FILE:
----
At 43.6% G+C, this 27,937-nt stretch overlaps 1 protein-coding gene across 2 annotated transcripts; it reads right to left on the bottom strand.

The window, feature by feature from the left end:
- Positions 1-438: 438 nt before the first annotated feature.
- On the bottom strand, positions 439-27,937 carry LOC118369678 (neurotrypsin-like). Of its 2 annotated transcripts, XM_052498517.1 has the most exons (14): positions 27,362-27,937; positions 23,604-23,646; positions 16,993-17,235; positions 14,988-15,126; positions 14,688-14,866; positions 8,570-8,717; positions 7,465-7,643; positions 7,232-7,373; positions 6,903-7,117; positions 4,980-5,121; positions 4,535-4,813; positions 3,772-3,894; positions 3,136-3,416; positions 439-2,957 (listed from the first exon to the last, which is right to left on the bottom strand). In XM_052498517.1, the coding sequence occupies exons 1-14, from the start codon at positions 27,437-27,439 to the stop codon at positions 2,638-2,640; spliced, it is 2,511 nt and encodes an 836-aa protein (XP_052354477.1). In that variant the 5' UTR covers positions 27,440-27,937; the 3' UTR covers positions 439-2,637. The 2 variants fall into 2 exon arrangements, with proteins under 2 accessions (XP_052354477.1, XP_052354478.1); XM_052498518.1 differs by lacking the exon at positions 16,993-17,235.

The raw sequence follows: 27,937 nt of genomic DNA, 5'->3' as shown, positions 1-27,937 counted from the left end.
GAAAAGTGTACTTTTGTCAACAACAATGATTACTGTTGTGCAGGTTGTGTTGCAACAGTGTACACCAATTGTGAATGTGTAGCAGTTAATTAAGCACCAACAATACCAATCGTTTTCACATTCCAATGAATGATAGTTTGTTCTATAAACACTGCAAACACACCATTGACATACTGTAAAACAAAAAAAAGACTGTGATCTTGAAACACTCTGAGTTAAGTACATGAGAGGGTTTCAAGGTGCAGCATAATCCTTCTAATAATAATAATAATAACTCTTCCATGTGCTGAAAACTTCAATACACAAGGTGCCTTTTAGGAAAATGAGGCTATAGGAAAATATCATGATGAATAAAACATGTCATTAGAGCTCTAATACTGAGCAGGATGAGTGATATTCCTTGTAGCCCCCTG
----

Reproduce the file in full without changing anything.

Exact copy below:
At 43.6% G+C, this 27,937-nt stretch overlaps 1 protein-coding gene across 2 annotated transcripts; it reads right to left on the bottom strand.

The window, feature by feature from the left end:
- Positions 1-438: 438 nt before the first annotated feature.
- On the bottom strand, positions 439-27,937 carry LOC118369678 (neurotrypsin-like). Of its 2 annotated transcripts, XM_052498517.1 has the most exons (14): positions 27,362-27,937; positions 23,604-23,646; positions 16,993-17,235; positions 14,988-15,126; positions 14,688-14,866; positions 8,570-8,717; positions 7,465-7,643; positions 7,232-7,373; positions 6,903-7,117; positions 4,980-5,121; positions 4,535-4,813; positions 3,772-3,894; positions 3,136-3,416; positions 439-2,957 (listed from the first exon to the last, which is right to left on the bottom strand). In XM_052498517.1, the coding sequence occupies exons 1-14, from the start codon at positions 27,437-27,439 to the stop codon at positions 2,638-2,640; spliced, it is 2,511 nt and encodes an 836-aa protein (XP_052354477.1). In that variant the 5' UTR covers positions 27,440-27,937; the 3' UTR covers positions 439-2,637. The 2 variants fall into 2 exon arrangements, with proteins under 2 accessions (XP_052354477.1, XP_052354478.1); XM_052498518.1 differs by lacking the exon at positions 16,993-17,235.

The raw sequence follows: 27,937 nt of genomic DNA, 5'->3' as shown, positions 1-27,937 counted from the left end.
GAAAAGTGTACTTTTGTCAACAACAATGATTACTGTTGTGCAGGTTGTGTTGCAACAGTGTACACCAATTGTGAATGTGTAGCAGTTAATTAAGCACCAACAATACCAATCGTTTTCACATTCCAATGAATGATAGTTTGTTCTATAAACACTGCAAACACACCATTGACATACTGTAAAACAAAAAAAAGACTGTGATCTTGAAACACTCTGAGTTAAGTACATGAGAGGGTTTCAAGGTGCAGCATAATCCTTCTAATAATAATAATAATAACTCTTCCATGTGCTGAAAACTTCAATACACAAGGTGCCTTTTAGGAAAATGAGGCTATAGGAAAATATCATGATGAATAAAACATGTCATTAGAGCTCTAATACTGAGCAGGATGAGTGATATTCCTTGTAGCCCCCTG